Up to 200,000 students could miss out on university places this autumn because of cuts of £450m which were unveiled yesterday.
The Higher Education Funding Council for England (Hefce) put the flesh on the bones of Business Secretary Lord Mandelson's pre-Christmas demand for a reduction in spending.
A circular to universities revealed that spending on teaching would be slashed for the first time in decades, by 1.6 per cent, or £215m in real terms. Capital spending projects, such as new buildings, will be reduced by 15 per cent.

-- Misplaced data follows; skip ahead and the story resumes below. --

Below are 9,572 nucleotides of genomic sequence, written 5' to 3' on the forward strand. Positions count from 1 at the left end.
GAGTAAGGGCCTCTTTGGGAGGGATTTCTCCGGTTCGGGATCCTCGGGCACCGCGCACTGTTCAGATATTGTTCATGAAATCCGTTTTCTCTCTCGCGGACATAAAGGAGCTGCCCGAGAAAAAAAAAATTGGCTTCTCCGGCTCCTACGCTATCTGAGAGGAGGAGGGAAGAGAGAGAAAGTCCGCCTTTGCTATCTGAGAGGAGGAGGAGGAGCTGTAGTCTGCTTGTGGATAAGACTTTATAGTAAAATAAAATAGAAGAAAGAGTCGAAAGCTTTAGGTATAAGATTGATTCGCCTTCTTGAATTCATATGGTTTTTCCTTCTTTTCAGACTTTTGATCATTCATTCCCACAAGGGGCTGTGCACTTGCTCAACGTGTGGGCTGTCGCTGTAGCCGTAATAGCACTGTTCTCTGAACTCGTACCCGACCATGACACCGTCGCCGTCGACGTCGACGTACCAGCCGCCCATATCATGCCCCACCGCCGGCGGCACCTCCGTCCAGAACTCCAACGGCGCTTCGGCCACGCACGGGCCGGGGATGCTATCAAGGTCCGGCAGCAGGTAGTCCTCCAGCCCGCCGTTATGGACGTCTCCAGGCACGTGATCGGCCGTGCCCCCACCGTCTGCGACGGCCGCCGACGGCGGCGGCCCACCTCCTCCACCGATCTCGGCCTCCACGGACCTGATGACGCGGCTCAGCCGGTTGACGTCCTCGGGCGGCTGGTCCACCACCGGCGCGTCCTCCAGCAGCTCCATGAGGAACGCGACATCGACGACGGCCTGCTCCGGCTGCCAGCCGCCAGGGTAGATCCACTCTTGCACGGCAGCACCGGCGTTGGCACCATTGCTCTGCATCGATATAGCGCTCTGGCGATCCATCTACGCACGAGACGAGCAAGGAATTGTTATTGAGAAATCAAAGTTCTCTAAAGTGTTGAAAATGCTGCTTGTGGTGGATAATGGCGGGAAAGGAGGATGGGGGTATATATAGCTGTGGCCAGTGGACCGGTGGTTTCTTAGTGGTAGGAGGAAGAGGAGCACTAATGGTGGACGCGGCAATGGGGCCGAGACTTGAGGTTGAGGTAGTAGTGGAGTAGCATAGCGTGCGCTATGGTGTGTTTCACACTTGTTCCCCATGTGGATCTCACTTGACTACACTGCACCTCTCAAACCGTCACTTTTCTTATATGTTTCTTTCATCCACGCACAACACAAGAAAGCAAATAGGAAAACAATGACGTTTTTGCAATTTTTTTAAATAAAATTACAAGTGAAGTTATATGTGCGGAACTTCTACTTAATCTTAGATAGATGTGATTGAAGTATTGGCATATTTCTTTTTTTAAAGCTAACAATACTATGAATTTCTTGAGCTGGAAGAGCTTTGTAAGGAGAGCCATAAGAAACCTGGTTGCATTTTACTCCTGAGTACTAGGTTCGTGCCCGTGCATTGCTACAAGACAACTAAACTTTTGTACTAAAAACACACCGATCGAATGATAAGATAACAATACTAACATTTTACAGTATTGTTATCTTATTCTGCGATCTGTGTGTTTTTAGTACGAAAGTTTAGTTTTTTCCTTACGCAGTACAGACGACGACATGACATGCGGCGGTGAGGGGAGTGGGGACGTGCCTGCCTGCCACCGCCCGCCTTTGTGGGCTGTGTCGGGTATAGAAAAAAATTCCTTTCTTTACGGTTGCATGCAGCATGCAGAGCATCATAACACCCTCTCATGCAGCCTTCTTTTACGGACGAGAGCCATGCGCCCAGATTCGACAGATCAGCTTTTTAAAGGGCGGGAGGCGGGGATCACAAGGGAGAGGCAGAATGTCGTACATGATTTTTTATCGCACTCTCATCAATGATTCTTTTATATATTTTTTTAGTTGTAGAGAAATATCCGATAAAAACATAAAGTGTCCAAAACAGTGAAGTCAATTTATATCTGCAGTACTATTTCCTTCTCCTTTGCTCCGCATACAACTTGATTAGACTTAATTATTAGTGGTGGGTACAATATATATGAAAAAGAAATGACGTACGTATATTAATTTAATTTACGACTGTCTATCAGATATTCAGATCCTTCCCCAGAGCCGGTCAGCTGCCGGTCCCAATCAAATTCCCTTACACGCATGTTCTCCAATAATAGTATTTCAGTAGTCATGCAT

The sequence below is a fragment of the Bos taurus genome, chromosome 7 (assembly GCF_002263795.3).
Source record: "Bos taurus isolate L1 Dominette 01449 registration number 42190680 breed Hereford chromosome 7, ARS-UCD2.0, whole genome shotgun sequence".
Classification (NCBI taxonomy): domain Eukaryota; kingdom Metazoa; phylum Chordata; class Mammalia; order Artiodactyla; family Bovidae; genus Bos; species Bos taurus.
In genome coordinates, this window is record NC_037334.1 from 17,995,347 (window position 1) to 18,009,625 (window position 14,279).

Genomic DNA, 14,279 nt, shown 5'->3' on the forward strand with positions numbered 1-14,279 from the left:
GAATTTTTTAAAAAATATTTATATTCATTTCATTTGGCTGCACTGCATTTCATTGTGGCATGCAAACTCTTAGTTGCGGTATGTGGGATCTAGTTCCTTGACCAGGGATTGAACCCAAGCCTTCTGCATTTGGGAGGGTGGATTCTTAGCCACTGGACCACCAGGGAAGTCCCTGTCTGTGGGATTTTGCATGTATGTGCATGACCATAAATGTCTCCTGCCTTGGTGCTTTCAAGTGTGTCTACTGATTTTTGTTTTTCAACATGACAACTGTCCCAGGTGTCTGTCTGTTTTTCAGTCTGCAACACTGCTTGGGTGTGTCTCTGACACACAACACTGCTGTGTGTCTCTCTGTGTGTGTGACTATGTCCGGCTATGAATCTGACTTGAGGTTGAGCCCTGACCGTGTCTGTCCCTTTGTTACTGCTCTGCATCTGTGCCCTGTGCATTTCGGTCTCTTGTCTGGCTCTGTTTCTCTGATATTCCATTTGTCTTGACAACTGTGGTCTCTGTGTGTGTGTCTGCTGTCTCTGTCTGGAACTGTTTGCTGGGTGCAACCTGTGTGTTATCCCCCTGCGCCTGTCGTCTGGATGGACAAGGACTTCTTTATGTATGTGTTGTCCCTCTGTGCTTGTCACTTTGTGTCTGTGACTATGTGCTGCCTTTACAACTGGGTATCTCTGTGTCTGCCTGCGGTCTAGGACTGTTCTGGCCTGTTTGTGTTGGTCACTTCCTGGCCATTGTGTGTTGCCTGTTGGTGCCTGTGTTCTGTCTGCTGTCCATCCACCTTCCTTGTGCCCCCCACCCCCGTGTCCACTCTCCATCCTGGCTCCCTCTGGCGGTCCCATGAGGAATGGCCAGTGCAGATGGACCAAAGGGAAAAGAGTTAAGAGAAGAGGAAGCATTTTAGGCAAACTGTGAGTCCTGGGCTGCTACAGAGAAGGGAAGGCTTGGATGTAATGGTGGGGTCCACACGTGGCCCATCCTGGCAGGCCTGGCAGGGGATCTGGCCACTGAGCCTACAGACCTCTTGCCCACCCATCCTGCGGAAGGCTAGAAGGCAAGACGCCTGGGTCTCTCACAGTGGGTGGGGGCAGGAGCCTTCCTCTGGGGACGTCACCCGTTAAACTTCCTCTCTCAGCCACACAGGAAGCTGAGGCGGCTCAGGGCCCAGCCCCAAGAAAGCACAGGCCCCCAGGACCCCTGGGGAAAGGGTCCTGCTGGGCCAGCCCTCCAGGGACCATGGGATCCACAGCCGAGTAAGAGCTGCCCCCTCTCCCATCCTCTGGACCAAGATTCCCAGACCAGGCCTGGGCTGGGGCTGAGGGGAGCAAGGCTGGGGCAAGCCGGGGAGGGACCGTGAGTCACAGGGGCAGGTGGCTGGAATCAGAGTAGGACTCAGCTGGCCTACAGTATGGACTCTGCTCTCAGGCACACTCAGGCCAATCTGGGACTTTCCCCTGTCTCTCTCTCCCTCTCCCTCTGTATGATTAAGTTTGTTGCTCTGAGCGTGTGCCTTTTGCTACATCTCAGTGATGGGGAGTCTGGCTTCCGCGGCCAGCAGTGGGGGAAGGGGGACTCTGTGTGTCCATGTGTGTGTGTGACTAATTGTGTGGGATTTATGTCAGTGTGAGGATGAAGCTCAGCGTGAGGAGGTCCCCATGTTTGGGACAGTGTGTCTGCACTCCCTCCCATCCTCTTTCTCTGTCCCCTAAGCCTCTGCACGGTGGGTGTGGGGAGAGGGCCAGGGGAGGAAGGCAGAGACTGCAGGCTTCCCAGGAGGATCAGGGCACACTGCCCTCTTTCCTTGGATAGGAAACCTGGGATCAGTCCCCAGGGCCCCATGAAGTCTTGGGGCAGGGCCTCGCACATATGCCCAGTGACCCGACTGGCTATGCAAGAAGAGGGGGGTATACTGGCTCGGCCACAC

However, vice-chancellors and student leaders warned that the burden would also fall on potential students. One estimate put the number of applicants facing rejection at 200,000.
Last year saw a record 600,000 students applying for places but 130,000 missed out, despite an extra 10,000 places being made available.
Les Ebdon, chairman of university think tank million+ and vice-chancellor of Bedfordshire University, said: "The cuts imposed by the Government are going to hit teaching, research and the number of places available at a time of record demand."
Wes Streeting, president of the National Union of Students, said the cuts would cause "irreparable damage".
Hefce will tell universities their individual budgets next month.
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